Finding Freedom in China: Human Rights in the Political Economy
The question of how best simultaneously to achieve and reconcile the twin desirable goals of good governance and economic prosperity has long been a focus of philosophical inquiry. In the modern (post-war) era, a new and important ingredient has been added to the mixture that binds economic and socio-political well-being – international law, and particularly international human rights law. This paper focuses on the different roles that so-called universal rights and freedoms are said to play in forging, sustaining and destroying the relationship between economic and social well-being, and analyses what are and will be the consequences for the political economies of the West and China. Though certain conclusions are drawn as to the significance of the agency of human rights, the paper suggests that it may yet be – as, reputedly, Zhou Enlai believed was the case regarding lessons learnt from the French Revolution – too soon to say. Original in English.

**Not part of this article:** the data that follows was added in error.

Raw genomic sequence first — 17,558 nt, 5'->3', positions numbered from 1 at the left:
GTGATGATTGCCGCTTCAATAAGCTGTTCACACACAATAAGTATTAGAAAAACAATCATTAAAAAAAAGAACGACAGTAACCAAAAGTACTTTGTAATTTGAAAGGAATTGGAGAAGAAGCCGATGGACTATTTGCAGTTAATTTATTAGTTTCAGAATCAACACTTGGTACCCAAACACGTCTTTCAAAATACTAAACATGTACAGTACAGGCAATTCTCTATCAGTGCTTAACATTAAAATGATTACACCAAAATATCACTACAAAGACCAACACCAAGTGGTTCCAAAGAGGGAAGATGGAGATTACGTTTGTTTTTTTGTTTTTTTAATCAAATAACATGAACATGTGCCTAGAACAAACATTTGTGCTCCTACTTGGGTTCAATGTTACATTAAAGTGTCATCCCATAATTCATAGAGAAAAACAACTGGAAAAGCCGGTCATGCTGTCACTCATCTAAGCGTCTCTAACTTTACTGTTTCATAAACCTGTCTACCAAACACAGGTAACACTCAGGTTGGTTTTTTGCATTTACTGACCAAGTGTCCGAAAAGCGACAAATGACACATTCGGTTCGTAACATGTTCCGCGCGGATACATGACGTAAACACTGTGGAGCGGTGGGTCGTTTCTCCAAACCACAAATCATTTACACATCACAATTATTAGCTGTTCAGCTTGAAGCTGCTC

Received in May 2013. Accepted in October 2013